This blog will be dedicated to exploring the High Reliability Mindset as it applies to healthcare as well as other relevant and pertinent patient safety issues.  Subsequent postings will examine how each of the skills of HROs can be used in healthcare to minimize the chances of inadvertent harm coming to patients during their care for serious illnesses.

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Posted in High Reliability Organizations, Patient Safety.

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4 Responses

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  1. Kris Tremblay says

    Very interesting! Look forward to learning more about this. Anything to assist us in the prevention of human error is a wonderful idea!

  2. Ian Stahl says

    I think this will definitely be a big step forward for medicine. Great job!

  3. Sue Brien says

    Sutcliffe and others have referred to this state as “mindfulness”.
    Can mindfullness be taught, mentored, and assessed?
    Is it a critical yet unnamed part of professionalism?
    Looking forward to your discussion.

  4. Douglas Dotan says

    Dr. Sthal, your reference to adopting a “high reliability mindset” needs not to be only for safe surgical training and practice but in all processes in the healthcare setting. You make the observation of the important difference between safety designs in healthcare and HROs. Yes, HRO systems are engineered with the expectation that individuals can and will make mistakes and that these systems are engineered to catch these mistakes. In healthcare physicians and nurses are expected not to make mistakes, therefore the ‘mindset’ is not readilly receptive to the CRM approach. The small missteps, or problems that your refer to, are encountered every day by everyone. Because the processes in the ‘systems’ as they exist are not programmed to efficiently disclose issues and areas of concern, and we do not encourage a desire to continually improve, phycians and nurses continue to work in an environment without a system safety mechanism. I agree, safe outcomes depend upon awaren!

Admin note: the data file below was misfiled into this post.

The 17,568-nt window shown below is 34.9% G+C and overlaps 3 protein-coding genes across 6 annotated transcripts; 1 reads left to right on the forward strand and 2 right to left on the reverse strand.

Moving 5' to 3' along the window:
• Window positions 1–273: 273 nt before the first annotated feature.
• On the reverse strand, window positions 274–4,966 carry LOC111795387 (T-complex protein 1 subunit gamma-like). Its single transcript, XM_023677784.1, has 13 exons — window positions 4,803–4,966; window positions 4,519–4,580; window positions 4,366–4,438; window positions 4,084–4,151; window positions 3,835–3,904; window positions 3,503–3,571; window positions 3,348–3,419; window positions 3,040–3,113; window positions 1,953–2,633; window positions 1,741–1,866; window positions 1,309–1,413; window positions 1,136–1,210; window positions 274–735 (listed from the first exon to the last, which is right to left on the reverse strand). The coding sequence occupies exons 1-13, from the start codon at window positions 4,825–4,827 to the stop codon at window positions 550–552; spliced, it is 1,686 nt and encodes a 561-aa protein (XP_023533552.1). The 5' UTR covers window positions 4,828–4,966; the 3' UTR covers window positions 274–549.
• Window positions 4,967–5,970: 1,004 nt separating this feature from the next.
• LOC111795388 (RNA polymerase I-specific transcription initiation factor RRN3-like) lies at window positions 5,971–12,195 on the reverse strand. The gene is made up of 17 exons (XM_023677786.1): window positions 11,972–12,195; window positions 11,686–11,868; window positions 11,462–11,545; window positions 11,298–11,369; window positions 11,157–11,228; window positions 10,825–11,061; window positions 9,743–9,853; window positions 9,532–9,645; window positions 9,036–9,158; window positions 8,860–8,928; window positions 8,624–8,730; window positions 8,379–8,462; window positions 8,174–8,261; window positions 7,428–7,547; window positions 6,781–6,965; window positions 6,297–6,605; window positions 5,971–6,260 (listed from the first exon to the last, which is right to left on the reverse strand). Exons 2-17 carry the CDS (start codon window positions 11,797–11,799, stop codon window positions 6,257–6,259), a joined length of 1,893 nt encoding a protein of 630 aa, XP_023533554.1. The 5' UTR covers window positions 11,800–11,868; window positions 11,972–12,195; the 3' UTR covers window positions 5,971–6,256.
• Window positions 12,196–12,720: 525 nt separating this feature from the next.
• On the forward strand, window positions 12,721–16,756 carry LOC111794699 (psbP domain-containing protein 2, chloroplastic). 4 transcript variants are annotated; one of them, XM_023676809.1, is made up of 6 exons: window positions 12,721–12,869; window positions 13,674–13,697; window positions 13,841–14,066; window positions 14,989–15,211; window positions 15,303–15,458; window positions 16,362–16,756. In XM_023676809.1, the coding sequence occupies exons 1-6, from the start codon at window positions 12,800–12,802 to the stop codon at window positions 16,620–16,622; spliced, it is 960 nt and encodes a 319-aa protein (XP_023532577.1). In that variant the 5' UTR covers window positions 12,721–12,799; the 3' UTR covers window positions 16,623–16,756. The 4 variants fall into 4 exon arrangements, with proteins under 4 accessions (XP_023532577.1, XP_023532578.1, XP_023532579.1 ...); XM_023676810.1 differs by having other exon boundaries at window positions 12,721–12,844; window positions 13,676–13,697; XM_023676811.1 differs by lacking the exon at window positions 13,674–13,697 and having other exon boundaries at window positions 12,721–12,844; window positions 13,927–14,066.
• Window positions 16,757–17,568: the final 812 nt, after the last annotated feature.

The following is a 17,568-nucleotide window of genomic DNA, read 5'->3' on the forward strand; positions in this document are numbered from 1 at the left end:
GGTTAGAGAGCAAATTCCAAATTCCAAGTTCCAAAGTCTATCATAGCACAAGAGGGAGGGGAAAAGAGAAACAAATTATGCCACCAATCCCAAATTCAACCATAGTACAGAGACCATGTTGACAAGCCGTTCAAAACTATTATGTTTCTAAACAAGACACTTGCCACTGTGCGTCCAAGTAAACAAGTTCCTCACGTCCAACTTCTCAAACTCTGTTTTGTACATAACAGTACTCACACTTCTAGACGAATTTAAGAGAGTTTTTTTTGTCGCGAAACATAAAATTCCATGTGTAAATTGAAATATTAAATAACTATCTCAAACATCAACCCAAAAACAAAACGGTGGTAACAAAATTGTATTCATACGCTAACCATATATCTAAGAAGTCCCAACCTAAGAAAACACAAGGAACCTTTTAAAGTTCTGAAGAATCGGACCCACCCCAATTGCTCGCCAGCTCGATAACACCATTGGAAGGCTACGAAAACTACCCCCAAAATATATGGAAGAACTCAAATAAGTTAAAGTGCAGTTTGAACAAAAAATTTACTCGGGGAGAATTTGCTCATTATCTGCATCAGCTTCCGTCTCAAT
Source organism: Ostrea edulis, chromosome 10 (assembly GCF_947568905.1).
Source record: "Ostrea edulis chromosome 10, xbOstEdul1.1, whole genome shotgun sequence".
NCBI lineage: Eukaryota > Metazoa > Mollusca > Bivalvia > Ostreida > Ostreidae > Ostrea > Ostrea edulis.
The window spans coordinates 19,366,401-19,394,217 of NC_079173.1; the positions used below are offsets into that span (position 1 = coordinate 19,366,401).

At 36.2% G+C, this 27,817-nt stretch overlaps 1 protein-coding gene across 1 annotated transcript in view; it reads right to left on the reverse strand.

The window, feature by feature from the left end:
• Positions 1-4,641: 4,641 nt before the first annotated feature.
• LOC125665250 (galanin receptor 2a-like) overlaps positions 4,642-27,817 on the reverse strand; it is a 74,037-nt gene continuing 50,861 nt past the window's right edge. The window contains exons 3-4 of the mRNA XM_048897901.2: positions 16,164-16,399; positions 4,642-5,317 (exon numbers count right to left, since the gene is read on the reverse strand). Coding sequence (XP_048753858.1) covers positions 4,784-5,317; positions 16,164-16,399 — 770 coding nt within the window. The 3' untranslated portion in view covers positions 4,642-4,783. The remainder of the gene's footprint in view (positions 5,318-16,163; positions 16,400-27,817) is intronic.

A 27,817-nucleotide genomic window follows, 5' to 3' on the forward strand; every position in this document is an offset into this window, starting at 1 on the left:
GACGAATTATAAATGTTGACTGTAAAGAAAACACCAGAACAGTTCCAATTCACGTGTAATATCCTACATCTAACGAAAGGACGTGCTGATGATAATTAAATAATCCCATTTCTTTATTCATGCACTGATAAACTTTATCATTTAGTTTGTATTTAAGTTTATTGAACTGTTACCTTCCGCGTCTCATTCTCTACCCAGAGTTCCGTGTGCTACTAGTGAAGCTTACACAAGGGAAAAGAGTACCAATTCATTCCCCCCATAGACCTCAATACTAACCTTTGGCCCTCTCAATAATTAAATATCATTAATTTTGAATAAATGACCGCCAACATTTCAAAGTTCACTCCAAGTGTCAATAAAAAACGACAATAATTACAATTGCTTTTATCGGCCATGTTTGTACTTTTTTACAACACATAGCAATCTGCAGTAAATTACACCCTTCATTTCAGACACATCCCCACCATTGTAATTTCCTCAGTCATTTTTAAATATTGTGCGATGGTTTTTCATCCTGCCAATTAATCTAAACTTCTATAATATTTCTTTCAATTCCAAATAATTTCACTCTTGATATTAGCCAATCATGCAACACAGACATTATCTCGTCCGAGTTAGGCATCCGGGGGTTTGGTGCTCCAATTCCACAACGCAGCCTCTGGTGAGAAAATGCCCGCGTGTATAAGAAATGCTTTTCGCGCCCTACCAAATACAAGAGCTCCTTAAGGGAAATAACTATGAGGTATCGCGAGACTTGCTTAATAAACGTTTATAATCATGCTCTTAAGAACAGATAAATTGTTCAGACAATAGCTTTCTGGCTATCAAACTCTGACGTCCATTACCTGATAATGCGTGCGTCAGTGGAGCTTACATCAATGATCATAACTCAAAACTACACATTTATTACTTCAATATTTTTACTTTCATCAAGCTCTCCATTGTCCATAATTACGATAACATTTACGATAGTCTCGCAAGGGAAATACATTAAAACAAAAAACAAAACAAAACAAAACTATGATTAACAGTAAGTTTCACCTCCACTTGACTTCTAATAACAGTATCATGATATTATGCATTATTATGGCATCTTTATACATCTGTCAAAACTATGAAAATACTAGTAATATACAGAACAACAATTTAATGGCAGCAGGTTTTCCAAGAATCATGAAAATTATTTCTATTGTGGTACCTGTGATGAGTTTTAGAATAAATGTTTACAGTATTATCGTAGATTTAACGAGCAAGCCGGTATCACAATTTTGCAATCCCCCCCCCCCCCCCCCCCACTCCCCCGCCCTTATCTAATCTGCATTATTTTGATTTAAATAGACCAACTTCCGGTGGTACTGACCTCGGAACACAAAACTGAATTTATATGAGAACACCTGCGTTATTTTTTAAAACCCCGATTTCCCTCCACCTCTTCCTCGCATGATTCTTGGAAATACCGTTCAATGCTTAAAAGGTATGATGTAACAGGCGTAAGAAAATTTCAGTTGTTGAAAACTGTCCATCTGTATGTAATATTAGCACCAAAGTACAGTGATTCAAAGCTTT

ess, and continually detecting and intervening in areas of concern, problems and “small” errors before they are allowed to produce adverse outcomes. The hospitals we work with have those mechanisms and the appropriate culture in place to continually improve and fix things ‘before’ they break. Unfortunately in healthcare today we are obsessed with having reactive ‘reporting’ systems used when we fail rather than having proactive ‘recording’ systems that engage everyone 24/7 that help us prevent failure. HROs are in essence ‘learning organizations’ that have mechanisms and processes in place that help them continually improve.